Studio: international art — 50.1910

Page: 307
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1 cm
Night Effects in Indian Pictures

with fireworks, the third an attendant, standing on
a terrace, with a lake and low hills behind. The
sweet serene faces and exquisite dresses, lit up by
the “golden rain,” stand out against the dark
background of the night. Though not signed, it is
probably the work of the painter Muhammad
Afzal, who flourished in the seventeenth century.

The third picture represents three nuns making
offerings of flowers and water at a shrine of
Mahadev in a wicker hut beside a tree. The trees
in Indian pictures are particularly noteworthy
because they so seem to share the sentiment of the
work. In nearly all religious pictures they play an
important part, because the hermit’s place of retreat
is generally in a grove or beneath a particular tree.
The mysterious soft effects of shadow are well
suggested, and the conventional treatment is
perfectly appropriate to the entire
composition. The sense of devo-
tional concentration is strangely
reminiscent of the earlier Italian
painters. We do not yet know how
much these may have owed to
Oriental influences.

The last picture, which loses per-
haps the most in monochrome repro-
duction, especially as regards the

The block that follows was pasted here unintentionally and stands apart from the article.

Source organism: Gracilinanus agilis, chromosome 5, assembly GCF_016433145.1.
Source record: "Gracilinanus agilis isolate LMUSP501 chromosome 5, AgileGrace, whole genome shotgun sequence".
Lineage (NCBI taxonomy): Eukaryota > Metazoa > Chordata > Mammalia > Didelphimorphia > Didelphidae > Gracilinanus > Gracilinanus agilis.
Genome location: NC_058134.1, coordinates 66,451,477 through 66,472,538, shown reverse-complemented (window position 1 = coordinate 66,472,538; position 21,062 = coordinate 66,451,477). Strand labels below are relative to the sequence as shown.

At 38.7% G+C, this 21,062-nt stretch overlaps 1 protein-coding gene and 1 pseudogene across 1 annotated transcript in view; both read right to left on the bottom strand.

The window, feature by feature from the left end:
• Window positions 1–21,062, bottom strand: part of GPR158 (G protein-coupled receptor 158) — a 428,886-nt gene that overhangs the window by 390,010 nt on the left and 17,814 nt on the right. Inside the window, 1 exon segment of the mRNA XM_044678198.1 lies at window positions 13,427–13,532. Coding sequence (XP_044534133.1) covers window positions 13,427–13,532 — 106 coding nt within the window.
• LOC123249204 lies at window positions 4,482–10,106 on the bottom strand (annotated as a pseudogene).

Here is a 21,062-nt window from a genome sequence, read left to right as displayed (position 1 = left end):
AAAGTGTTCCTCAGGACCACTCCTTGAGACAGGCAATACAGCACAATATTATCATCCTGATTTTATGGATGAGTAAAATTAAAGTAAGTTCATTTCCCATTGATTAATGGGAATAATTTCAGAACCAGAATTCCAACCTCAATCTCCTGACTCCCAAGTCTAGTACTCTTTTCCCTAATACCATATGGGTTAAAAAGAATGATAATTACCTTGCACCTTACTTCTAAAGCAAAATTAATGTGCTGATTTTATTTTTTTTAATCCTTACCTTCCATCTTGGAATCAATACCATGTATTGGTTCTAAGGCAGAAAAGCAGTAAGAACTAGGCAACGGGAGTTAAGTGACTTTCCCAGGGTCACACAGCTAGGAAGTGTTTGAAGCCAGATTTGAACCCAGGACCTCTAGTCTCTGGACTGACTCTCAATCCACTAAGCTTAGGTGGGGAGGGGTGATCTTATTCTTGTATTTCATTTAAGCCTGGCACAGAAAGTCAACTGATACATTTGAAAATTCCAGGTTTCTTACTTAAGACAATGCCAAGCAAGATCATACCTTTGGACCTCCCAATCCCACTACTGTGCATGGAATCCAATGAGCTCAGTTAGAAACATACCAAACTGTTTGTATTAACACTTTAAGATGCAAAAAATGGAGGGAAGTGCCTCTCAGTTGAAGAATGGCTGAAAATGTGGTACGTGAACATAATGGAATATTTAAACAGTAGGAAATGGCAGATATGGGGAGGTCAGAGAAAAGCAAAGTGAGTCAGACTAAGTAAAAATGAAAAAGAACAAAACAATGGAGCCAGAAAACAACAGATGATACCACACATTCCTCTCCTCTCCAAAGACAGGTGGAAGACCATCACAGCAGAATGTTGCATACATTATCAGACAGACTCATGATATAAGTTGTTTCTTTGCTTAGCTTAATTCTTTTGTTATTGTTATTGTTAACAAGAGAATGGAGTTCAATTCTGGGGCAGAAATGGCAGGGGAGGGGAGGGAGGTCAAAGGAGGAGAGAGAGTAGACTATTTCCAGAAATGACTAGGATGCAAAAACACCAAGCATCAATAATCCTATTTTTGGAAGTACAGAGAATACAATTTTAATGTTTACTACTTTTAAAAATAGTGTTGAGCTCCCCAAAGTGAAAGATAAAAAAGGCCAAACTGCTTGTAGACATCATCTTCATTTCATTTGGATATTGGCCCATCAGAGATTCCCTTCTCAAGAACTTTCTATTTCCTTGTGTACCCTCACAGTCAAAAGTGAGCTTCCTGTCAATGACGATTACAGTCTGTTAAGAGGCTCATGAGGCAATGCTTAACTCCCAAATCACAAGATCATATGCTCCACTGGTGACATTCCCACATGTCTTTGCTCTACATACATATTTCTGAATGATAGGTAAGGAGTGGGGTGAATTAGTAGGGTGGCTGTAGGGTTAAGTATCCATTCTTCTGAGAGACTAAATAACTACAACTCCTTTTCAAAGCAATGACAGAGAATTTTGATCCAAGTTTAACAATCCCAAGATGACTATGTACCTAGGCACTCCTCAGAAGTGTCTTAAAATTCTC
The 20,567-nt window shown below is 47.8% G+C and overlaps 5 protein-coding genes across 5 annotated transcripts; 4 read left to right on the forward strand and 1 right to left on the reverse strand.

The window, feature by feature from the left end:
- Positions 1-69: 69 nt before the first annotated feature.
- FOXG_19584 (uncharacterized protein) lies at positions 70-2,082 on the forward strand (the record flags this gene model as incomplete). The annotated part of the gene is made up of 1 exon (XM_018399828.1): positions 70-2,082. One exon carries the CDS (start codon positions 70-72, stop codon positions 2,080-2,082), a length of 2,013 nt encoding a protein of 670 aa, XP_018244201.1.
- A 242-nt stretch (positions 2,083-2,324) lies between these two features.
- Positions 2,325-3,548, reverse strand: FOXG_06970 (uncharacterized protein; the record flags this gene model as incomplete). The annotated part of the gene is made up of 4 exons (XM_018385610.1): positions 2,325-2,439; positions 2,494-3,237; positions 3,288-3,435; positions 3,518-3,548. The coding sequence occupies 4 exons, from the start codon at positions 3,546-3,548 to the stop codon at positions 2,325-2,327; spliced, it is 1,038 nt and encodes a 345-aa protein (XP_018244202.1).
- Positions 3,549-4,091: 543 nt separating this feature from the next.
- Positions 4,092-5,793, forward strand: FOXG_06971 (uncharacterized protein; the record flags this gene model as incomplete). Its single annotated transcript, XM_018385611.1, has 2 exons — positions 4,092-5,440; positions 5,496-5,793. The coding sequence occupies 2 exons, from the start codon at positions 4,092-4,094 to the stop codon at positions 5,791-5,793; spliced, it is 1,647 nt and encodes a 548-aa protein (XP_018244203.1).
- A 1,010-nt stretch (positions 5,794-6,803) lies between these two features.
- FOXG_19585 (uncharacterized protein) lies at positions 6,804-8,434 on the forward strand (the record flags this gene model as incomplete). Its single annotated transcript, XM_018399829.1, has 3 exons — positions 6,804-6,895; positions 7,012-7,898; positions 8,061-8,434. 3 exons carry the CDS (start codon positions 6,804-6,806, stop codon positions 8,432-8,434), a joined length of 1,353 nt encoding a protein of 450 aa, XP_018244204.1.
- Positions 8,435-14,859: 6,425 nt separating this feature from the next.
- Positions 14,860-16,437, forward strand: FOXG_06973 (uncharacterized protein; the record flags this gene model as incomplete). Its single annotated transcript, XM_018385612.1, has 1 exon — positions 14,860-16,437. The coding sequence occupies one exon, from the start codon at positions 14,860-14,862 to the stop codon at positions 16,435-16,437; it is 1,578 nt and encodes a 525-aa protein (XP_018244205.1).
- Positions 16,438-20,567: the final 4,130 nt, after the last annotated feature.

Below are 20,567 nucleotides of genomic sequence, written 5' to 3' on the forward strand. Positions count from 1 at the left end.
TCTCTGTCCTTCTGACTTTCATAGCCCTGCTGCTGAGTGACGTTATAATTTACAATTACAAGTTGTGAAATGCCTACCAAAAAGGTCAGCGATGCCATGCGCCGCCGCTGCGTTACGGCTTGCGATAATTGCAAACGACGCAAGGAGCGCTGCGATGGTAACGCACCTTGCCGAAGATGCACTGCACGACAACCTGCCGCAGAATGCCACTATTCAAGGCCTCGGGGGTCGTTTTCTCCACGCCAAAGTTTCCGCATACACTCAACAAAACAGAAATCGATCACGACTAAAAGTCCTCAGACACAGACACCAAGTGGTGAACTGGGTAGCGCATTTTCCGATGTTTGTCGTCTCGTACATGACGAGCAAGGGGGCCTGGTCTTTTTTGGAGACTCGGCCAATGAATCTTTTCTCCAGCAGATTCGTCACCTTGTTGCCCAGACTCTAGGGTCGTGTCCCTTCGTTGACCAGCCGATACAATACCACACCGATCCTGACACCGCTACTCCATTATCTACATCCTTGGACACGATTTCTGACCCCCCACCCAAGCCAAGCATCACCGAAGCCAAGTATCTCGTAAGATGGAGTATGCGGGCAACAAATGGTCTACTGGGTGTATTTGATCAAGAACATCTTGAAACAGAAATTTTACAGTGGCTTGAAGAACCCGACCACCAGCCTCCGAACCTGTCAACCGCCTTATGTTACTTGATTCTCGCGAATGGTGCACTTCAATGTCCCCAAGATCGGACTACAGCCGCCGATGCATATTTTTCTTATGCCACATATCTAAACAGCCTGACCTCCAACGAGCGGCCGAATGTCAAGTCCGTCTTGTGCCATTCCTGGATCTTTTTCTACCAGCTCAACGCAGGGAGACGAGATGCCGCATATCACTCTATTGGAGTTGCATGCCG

pure gold over-dress of the nearest
figure, has been called The Bride.

There is a haunting charm in the re-
presentation of her gentle shyness,
as she is led by a friend to the bridal
chamber. A sleepy servant awaits
them with a torch and scent spray.

The torch light throws a deep
shadow behind the advancing figures.

The white marble buildings glisten
in the moonlight. The whole pic-
ture bears the spell of that strange
serenity and recollectedness that so
separate the old life in India from
the unrhythmic life of haste and
competition that is fast replacing it.

Perhaps it would not be possible to
over-value an art that brings to us
so clear a message of calm and peace
—a message from a time which we,
taking an external view, are apt to
regard as less peaceful and less
“civilised” than our own.

A few words may be said on ter-
minology. Hitherto it has been
usual to class all Indian paintings
as Indo-Persian, or even frankly as

Persian. The term Indo-Persian, however, is only
really applicable to the earlier Mughal style (late
sixteenth and early seventeenth century). The
later Mughal style (seventeenth and early eighteenth
century) owes too much to Central Asian and to
purely indigenous (Rajput) tradition to be properly
described as Indo-Persian. The four pictures here
reproduced belong, broadly speaking, to the Rajput
School. Most of them are purely Hindu in their
appeal, and they show no trace of Persian or
Central Asian influence. The fourth (The Bride')
shows strong Kangra Valley influence, which is
purely Hindu. The second (Golden Rain) might
perhaps as well be called Mughal as Rajput: it is
really “ Indian.” All probably date from the
seventeenth century, the latter part of it rather
than the earlier. Ananda K. Coomaraswamy.

(In the Collection of G. N. Tagore, Esq.)

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